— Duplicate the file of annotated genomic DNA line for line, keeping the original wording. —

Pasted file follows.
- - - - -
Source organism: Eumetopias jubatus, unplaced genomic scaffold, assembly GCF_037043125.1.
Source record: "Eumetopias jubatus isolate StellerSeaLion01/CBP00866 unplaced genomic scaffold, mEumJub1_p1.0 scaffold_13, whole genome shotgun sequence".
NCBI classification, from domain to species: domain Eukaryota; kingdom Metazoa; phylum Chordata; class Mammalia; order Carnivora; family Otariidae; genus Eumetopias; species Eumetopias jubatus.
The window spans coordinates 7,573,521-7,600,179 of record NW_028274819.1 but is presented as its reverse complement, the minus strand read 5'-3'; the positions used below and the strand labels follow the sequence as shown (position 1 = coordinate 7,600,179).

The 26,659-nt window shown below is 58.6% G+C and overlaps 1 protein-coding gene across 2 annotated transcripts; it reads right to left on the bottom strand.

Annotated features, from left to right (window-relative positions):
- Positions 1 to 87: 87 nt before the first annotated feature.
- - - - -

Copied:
Source organism: Eumetopias jubatus, unplaced genomic scaffold, assembly GCF_037043125.1.
Source record: "Eumetopias jubatus isolate StellerSeaLion01/CBP00866 unplaced genomic scaffold, mEumJub1_p1.0 scaffold_13, whole genome shotgun sequence".
NCBI classification, from domain to species: domain Eukaryota; kingdom Metazoa; phylum Chordata; class Mammalia; order Carnivora; family Otariidae; genus Eumetopias; species Eumetopias jubatus.
The window spans coordinates 7,573,521-7,600,179 of record NW_028274819.1 but is presented as its reverse complement, the minus strand read 5'-3'; the positions used below and the strand labels follow the sequence as shown (position 1 = coordinate 7,600,179).

The 26,659-nt window shown below is 58.6% G+C and overlaps 1 protein-coding gene across 2 annotated transcripts; it reads right to left on the bottom strand.

Annotated features, from left to right (window-relative positions):
- Positions 1 to 87: 87 nt before the first annotated feature.